How to setup Nodelocal DNS cache on Rancher 2.x

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Why use Nodelocal DNS cache?

Like many applications in a containerised architecture, CoreDNS or kube-dns runs in a distributed fashion. In certain circumstances, DNS reliability and latency can be impacted with this approach. The causes of this relate notably to conntrack race conditions or exhaustion, cloud provider limits, and the unreliable nature of the UDP protocol.

A number of workarounds exist, however long term mitigation of these and other issues has resulted in a redesign of the Kubernetes DNS architecture, and the result being the Nodelocal DNS cache project.

The Nodelocal DNS cache is currently a beta feature, and should be used with caution. It is highly recommended to perform these install steps in a development environment, with adequate testing before installing in other environments.

Requirements

  • A Kubernetes cluster of v1.15 or greater created by Rancher v2.x or RKE
  • A Linux cluster, Windows is currently not supported
  • Access to the cluster

Installing

Installing involves two main steps, both steps should be non-invasive, pods that are currently running will not be modified. The DNS configuration will take effect for pods started after the install is complete.

Using a Rancher version after v2.4.x, or RKE version after v1.1.0

Update the cluster using 'Edit as YAML' in the Rancher UI. With RKE, edit the cluster.yaml file instead.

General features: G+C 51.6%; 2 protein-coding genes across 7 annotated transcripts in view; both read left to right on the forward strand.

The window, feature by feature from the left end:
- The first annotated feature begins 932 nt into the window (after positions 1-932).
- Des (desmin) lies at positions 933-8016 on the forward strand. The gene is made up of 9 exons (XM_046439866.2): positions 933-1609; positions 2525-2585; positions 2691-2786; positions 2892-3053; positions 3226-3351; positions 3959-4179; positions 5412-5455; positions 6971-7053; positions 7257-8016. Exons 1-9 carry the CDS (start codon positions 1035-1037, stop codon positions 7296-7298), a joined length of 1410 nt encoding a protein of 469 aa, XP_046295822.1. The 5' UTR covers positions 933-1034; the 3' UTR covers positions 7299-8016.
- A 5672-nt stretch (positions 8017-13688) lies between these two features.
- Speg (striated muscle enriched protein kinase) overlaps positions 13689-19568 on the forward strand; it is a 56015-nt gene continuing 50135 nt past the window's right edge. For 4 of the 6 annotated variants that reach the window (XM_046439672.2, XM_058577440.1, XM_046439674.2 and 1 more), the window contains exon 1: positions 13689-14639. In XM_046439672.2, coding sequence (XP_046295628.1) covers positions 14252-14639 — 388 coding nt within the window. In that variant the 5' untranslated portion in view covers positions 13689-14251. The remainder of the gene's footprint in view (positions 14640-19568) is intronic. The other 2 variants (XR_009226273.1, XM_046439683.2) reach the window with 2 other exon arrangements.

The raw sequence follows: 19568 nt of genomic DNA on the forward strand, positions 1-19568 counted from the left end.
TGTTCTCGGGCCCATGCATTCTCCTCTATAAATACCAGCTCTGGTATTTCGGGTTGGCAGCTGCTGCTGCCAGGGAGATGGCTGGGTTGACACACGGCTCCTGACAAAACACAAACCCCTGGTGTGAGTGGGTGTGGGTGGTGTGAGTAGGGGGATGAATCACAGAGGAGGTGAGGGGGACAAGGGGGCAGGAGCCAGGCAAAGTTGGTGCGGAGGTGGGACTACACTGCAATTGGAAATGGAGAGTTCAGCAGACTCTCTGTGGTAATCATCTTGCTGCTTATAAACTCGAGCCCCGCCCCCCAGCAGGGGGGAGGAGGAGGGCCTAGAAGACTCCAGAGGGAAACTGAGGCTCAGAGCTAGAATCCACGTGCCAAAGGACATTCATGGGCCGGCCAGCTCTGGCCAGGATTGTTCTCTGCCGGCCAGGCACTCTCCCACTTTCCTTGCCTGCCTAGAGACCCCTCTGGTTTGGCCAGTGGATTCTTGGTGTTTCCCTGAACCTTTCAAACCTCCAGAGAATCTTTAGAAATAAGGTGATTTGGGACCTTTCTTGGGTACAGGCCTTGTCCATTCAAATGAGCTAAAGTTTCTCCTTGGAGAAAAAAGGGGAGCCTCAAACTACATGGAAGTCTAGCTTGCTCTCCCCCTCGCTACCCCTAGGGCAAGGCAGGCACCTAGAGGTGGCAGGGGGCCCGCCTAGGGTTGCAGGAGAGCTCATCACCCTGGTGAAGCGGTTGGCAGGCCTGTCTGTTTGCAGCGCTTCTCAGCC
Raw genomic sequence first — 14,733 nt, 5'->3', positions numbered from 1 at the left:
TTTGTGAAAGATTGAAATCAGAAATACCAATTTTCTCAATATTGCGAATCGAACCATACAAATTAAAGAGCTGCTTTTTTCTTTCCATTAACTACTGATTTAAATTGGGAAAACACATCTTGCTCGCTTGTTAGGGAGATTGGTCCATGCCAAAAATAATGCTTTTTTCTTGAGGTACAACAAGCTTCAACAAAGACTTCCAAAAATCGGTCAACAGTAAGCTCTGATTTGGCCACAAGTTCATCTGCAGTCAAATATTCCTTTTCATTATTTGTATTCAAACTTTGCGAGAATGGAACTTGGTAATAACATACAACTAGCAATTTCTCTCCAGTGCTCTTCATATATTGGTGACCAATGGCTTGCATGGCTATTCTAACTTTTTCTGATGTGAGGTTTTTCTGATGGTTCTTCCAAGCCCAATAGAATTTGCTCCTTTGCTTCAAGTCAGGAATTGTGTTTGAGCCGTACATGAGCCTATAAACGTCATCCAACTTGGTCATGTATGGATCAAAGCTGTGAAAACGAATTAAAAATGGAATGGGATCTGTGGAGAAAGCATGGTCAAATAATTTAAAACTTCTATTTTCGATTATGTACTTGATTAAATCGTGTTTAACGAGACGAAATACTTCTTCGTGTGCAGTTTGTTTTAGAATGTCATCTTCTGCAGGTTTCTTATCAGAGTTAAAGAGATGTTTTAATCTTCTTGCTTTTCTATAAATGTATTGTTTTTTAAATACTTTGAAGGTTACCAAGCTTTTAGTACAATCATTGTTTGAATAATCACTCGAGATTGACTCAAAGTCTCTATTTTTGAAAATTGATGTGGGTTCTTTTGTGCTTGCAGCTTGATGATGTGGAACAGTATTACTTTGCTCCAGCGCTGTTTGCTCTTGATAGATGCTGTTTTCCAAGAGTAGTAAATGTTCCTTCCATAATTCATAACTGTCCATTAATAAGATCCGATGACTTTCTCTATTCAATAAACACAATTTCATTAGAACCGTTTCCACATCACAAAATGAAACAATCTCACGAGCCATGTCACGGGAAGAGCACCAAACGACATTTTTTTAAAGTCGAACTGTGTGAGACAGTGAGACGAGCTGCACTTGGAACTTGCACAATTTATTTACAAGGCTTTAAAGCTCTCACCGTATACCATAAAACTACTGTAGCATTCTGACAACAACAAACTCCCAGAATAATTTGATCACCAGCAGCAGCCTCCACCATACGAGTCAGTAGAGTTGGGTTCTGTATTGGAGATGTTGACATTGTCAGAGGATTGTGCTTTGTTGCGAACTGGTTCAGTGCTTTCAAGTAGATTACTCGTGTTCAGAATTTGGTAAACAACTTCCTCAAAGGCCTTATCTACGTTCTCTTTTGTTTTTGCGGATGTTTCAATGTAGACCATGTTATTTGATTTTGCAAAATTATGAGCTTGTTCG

Note: Updating the cluster using the below will deploy the node-local-dns Deployment, and restart the kubelet container on each node.

As in the documentation, update or add the dns.nodelocal using the following as an example:

  dns:
  [..]
    nodelocal:
      ip_address: "169.254.20.10"

New pods created after the change will configure the node-local-dns link-local address as the nameserver in /etc/resolv.conf.

Using a Rancher version before v2.4.x, or RKE version before v1.1.0

Installing the YAML manifest by navigating to the cluster, and clicking the Launch kubectl button in the Rancher UI. This command can also be run from a terminal where a kubeconfig for the cluster is currently configured.

Environment variables are replaced before applying the manifest, one assumption is that the cluster service discovery domain name is cluster.local (default), adjust the command if needed.

curl -sL https://raw.githubusercontent.com/kubernetes/kubernetes/master/cluster/addons/dns/nodelocaldns/nodelocaldns.yaml \
  | sed -e 's/__PILLAR__DNS__DOMAIN__/cluster.local/g' \
  | sed -e "s/__PILLAR__DNS__SERVER__/$(kubectl get service --namespace kube-system kube-dns -o jsonpath='{.spec.clusterIP}')/g" \